KENAI (AP) -- The Alaska Board of Fisheries is going to take a second look at limits imposed on the harvest of so-called ''winter'' king salmon in Cook Inlet and the Gulf of Alaska.
The board will take up the issue at its regularly scheduled meeting Sunday and Monday in Anchorage.
The regulations, passed by the board last November, imposed a five-fish limit on kings caught in Cook Inlet, Resurrection Bay and Kodiak. The board said it had to impose the limits in order to curb a growing fishery.
The move angered local recreational anglers, who said the move had no biological basis, and effectively ended the winter king fishery. Among the groups opposed to the measure were the Fish and Game Advisory boards in Kenai and Homer.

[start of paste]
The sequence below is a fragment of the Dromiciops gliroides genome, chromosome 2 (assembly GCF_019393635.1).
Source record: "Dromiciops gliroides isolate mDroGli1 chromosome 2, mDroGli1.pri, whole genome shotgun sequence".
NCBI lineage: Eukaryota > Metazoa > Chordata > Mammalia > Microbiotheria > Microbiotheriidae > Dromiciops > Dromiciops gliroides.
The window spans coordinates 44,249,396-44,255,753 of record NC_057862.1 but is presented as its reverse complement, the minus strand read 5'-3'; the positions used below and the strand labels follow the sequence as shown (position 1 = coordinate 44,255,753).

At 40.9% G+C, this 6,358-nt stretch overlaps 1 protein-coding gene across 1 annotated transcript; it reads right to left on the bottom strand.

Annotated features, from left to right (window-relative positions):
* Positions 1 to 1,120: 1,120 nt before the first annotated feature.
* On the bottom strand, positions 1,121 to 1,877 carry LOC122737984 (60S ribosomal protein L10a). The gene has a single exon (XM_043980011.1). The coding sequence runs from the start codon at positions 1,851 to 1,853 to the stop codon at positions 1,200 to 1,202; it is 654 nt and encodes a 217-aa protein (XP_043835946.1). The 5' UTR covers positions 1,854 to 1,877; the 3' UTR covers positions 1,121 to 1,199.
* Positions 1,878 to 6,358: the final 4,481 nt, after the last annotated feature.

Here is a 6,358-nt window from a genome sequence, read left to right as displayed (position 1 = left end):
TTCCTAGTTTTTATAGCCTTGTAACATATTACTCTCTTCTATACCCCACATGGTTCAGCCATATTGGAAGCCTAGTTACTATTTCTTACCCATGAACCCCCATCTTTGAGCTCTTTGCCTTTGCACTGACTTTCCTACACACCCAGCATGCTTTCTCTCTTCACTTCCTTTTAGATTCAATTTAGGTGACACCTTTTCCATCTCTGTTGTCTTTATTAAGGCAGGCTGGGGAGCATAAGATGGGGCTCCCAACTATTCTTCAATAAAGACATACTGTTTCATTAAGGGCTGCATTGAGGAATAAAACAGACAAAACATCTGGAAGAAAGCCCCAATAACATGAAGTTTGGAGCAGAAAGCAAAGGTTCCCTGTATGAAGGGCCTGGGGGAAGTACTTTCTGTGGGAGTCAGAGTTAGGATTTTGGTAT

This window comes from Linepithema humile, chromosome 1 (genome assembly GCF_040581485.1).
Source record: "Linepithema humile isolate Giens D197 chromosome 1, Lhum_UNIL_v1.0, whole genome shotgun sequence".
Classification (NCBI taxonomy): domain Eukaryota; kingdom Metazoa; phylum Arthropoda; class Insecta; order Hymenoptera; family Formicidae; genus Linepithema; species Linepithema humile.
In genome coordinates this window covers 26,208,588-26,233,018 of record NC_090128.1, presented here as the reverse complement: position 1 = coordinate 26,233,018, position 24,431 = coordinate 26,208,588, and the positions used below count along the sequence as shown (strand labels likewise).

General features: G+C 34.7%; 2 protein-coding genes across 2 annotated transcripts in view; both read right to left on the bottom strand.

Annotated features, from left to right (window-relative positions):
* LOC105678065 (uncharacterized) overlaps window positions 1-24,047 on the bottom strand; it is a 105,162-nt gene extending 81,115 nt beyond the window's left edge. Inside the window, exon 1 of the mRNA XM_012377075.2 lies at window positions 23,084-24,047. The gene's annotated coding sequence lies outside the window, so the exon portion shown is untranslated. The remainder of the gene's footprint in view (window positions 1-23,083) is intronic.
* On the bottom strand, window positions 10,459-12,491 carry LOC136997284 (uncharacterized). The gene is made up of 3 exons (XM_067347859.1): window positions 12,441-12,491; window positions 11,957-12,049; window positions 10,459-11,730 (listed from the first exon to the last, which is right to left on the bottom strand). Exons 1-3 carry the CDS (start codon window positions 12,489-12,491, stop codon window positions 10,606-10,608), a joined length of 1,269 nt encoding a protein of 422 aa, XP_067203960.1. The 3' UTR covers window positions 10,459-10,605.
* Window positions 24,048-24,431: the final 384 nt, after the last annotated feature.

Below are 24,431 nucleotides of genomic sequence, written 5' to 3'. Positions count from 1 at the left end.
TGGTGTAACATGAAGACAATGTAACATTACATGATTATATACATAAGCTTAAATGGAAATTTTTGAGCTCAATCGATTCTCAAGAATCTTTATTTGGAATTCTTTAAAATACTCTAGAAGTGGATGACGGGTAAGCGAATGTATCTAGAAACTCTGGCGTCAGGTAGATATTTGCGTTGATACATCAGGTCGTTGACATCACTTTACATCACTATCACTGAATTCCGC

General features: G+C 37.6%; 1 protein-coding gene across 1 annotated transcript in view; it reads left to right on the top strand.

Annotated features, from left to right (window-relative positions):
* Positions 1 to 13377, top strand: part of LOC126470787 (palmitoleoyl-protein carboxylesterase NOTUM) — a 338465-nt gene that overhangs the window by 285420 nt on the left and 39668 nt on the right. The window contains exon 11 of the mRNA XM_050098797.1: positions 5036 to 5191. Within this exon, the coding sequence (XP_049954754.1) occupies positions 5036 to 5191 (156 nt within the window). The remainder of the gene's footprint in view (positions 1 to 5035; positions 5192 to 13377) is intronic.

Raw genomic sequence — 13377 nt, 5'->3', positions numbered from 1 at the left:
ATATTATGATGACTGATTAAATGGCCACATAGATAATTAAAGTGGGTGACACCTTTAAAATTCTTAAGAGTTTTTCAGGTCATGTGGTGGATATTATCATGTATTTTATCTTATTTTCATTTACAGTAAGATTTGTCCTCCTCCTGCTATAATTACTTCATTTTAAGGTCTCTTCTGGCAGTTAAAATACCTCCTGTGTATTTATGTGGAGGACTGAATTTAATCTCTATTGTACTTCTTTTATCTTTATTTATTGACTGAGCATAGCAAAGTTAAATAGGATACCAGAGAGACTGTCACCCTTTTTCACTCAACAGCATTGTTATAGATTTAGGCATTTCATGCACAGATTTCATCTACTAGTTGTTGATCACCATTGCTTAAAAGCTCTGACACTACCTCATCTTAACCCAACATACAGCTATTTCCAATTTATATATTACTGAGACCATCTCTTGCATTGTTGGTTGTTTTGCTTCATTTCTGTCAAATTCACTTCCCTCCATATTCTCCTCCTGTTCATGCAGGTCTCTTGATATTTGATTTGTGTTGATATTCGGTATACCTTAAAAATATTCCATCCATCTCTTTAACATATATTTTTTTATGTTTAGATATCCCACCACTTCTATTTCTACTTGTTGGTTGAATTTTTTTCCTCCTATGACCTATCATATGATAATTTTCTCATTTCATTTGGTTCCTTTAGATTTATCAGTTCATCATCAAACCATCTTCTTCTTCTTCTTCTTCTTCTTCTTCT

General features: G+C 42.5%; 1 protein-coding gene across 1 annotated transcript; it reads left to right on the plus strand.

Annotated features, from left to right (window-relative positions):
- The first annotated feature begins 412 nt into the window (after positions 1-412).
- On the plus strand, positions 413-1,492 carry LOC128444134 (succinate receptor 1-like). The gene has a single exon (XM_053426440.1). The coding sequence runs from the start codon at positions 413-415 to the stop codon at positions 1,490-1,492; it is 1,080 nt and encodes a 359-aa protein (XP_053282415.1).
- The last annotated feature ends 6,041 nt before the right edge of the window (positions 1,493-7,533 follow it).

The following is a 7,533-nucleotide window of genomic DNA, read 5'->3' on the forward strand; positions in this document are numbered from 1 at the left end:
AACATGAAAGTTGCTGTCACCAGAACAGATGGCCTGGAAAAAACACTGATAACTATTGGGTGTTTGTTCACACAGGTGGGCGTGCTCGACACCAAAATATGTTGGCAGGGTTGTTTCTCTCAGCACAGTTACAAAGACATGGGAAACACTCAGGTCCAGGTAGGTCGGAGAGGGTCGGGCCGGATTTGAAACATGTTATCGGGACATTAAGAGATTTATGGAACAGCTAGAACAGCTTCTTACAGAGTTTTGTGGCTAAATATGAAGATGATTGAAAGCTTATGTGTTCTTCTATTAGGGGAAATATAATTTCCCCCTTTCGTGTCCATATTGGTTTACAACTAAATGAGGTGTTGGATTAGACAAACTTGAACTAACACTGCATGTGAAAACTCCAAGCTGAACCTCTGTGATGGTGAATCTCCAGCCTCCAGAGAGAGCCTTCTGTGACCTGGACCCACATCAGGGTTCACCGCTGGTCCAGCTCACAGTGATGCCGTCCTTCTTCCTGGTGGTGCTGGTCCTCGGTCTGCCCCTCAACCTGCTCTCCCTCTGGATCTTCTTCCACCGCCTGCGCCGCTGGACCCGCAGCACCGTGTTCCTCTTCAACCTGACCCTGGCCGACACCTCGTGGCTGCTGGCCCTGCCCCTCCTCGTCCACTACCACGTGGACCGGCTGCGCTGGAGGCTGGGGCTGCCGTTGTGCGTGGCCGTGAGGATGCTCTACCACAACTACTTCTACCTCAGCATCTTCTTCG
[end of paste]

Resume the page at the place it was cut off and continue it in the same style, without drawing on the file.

Three local area management plan task force committees are putting forward proposals that would allow anglers to again harvest the kings without an annual harvest limit.
Under the lower Cook Inlet plan, submitted by the Homer-area task force, the seasonal limit on king salmon would remain five fish between March 15 and Oct. 1. However, between Oct. 2. and March 14, seasonal limits would not apply.
Task forces were set up in Homer, Seward and Kodiak following passage of the new regulation. All three committees have submitted similar plans, with the main objective of removing the seasonal five-king limit.
The plan submitted by the Kodiak committee includes a provision for a ''harvest guideline'' of 10,000 fish in the Kodiak area fishery. Any such plan for Cook Inlet could have such a provision, and the board has broad discretionary power over what those limits might be.
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